But many observers aren’t expecting much from this year’s Crimson after last year’s 8-7 edition suffered from a propensity to prepare inadequately for games against lesser opponents and stumbled to a 2-4 Ivy record.
Yet, with their athleticism and motivation—the seniors have never beaten Yale—the Harvard players feel they’re being underestimated.
“I think there’s no reason we shouldn’t compete strongly for an Ivy League championship,” said junior midfielder Doug Logigian.
The road to the Ivy title, though, almost certainly goes through defending national champion Princeton, which has won its last 37 Ivy games and captured the past seven league championships.
Still, the Crimson, which was ranked No. 25 in Face-Off Yearbook’s Preseason Coaches Poll, is looking to change its approach to facing the top teams in the country.
“We can’t go in to those games just hoping to win,” Logigian said. “We have to go in expecting to win.”
Undoubtedly, much of that confidence will come from last season’s victory over then-No. 12 Duke, which the players are already citing as proof that they can compete with any team in the nation.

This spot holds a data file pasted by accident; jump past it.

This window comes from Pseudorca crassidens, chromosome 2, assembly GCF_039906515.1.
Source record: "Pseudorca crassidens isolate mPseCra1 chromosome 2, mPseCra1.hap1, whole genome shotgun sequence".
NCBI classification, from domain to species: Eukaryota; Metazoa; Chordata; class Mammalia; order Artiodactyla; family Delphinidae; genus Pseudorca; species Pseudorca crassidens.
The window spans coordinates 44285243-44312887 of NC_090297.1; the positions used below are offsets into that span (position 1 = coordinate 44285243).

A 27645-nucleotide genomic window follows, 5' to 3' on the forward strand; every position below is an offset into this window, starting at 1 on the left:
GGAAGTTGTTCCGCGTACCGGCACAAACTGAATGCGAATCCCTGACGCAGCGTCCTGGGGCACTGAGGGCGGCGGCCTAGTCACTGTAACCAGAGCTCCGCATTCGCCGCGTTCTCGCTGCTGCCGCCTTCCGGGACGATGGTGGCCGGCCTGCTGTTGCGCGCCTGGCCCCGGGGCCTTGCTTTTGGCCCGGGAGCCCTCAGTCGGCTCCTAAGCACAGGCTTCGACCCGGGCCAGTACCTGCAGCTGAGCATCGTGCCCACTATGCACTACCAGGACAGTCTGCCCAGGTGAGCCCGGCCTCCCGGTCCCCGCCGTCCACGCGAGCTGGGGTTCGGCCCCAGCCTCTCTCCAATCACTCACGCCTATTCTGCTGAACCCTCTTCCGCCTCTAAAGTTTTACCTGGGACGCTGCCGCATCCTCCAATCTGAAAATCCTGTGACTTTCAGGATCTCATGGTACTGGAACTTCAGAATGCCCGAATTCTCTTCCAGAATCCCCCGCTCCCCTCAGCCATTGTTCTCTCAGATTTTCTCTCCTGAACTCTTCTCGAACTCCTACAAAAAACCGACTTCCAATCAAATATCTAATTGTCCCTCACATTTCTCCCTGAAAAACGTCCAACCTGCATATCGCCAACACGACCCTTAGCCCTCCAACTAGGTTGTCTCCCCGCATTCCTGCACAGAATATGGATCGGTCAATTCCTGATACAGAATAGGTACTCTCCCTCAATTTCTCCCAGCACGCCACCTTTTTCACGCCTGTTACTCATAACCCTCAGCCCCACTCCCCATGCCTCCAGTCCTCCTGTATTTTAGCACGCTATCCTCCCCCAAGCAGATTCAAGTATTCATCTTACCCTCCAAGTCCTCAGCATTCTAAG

To join the nation’s elite, however, the Crimson will have to overcome the graduation of 14 seniors, including co-captain Dana Sprong ’01 and Roger Buttles ’01, the team’s two leading scorers, who accounted for 40 goals and 30 assists between them.
The rest of the team’s top 14 scorers, however, were underclassmen, so Harvard won’t necessarily struggle to find the net.
Indeed, the Crimson’s two most decorated returning players—Face-Off preseason Honorable Mention All-Americans Matt Primm and Logigian—didn’t shy away from the scoreboard either last year.
Primm, a junior, finished third on the team in both goals and assists, with 19 and 11, respectively, in garnering First-Team All-New England and Honorable Mention All-American honors. Logigian joined Primm as a First-Team All-New England selection, and his 22 goals were good for second on the team and a place on the First-Team All-Ivy squad.
Both expect even more from themselves this year.
“I really want to have the ball on my stick a lot of the time,” Logigian said. “I feel confident with it there and in my ability to make things happen with it.”
He won’t just be looking to score, though.
“If I’m drawing one of the better defensemen and beating him and being able to get the ball to somebody else, I’ll be just as happy doing that.”